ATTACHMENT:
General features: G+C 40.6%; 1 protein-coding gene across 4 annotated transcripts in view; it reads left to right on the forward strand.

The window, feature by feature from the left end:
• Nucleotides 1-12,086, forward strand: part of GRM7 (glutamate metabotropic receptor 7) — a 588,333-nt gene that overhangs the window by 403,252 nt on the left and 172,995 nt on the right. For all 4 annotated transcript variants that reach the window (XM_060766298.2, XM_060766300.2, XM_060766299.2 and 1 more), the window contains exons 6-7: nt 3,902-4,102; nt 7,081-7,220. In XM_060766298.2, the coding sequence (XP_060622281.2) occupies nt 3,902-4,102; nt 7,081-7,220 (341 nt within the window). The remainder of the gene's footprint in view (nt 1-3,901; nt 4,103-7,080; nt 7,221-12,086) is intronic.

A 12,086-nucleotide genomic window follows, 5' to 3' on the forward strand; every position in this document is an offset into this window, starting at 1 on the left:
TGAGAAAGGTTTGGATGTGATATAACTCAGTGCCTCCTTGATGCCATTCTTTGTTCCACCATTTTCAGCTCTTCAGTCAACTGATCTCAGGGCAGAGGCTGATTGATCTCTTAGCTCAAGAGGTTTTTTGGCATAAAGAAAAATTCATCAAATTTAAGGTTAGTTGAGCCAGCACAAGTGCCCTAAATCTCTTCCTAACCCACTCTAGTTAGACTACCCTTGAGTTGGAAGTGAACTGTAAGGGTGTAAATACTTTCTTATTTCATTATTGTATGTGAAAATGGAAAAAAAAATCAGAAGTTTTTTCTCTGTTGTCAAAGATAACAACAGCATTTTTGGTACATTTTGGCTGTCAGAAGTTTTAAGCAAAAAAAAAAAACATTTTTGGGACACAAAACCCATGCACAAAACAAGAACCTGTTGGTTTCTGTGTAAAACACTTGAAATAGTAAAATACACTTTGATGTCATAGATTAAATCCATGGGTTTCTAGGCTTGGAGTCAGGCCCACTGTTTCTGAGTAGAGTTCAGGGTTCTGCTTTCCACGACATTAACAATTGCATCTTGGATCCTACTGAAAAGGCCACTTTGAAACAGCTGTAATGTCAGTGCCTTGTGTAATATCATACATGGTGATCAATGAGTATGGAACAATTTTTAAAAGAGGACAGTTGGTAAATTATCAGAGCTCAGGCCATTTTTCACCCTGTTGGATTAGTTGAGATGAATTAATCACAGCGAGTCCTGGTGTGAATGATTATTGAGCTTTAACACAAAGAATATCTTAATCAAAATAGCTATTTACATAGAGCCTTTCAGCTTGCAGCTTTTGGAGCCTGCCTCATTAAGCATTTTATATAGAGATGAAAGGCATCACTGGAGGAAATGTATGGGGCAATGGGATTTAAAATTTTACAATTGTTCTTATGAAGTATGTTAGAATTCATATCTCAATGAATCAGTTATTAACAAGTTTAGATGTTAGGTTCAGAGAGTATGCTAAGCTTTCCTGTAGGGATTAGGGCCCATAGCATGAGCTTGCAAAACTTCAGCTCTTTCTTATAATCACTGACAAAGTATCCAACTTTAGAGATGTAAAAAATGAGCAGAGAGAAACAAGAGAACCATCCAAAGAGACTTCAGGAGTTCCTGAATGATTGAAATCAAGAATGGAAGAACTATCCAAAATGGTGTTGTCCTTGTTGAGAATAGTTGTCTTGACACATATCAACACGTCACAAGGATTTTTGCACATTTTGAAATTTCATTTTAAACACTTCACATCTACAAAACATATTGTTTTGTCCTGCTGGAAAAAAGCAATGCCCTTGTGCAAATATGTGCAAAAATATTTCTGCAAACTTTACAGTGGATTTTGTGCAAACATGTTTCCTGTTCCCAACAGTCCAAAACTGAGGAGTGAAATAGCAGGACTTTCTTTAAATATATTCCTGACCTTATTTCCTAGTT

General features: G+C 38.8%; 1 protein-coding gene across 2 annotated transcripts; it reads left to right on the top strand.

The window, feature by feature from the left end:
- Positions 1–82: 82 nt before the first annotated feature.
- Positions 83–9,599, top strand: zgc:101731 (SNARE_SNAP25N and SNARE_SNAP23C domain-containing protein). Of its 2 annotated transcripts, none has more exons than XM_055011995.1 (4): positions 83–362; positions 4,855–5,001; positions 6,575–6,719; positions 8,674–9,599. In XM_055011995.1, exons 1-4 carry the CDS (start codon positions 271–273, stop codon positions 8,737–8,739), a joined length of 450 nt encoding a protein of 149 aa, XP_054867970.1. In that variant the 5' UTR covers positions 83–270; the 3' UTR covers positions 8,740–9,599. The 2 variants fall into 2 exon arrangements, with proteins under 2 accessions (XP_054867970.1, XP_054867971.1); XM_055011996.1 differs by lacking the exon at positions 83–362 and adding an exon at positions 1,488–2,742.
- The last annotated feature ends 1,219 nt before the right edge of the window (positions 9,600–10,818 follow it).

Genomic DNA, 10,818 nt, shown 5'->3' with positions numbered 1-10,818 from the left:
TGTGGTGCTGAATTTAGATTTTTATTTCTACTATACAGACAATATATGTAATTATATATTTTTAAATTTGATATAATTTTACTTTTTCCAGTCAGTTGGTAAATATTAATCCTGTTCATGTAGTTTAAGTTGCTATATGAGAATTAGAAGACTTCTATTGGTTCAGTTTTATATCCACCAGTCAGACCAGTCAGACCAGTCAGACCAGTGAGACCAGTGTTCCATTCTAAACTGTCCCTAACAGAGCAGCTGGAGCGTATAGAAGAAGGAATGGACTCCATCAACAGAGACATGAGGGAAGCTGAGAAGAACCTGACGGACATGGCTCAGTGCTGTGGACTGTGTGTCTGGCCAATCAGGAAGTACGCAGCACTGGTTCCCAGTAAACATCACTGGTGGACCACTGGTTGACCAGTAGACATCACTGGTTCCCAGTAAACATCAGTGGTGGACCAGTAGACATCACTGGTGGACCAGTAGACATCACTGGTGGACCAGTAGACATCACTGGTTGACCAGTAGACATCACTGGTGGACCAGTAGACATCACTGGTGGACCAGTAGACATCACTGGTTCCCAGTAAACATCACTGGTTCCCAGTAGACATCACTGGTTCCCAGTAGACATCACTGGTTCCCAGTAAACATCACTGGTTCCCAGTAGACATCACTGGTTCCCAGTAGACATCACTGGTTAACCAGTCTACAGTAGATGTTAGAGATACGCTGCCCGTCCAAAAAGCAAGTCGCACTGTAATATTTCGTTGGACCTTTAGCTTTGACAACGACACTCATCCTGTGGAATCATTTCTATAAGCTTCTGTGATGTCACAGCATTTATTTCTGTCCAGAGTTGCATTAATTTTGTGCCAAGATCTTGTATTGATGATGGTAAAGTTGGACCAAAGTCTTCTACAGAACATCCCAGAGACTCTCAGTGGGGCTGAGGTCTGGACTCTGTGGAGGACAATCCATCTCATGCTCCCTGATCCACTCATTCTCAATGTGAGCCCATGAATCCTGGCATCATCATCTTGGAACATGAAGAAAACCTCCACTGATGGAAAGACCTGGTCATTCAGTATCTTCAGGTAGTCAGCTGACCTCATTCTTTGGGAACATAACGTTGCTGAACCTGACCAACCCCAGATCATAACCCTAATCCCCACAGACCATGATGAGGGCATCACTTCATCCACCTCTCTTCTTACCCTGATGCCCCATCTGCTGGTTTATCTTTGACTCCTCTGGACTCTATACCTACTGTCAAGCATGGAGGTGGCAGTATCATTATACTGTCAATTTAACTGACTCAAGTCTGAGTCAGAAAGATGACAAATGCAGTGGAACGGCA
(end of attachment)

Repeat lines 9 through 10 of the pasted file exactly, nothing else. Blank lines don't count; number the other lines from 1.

- Positions 83–9,599, top strand: zgc:101731 (SNARE_SNAP25N and SNARE_SNAP23C domain-containing protein). Of its 2 annotated transcripts, none has more exons than XM_055011995.1 (4): positions 83–362; positions 4,855–5,001; positions 6,575–6,719; positions 8,674–9,599. In XM_055011995.1, exons 1-4 carry the CDS (start codon positions 271–273, stop codon positions 8,737–8,739), a joined length of 450 nt encoding a protein of 149 aa, XP_054867970.1. In that variant the 5' UTR covers positions 83–270; the 3' UTR covers positions 8,740–9,599. The 2 variants fall into 2 exon arrangements, with proteins under 2 accessions (XP_054867970.1, XP_054867971.1); XM_055011996.1 differs by lacking the exon at positions 83–362 and adding an exon at positions 1,488–2,742.
- The last annotated feature ends 1,219 nt before the right edge of the window (positions 9,600–10,818 follow it).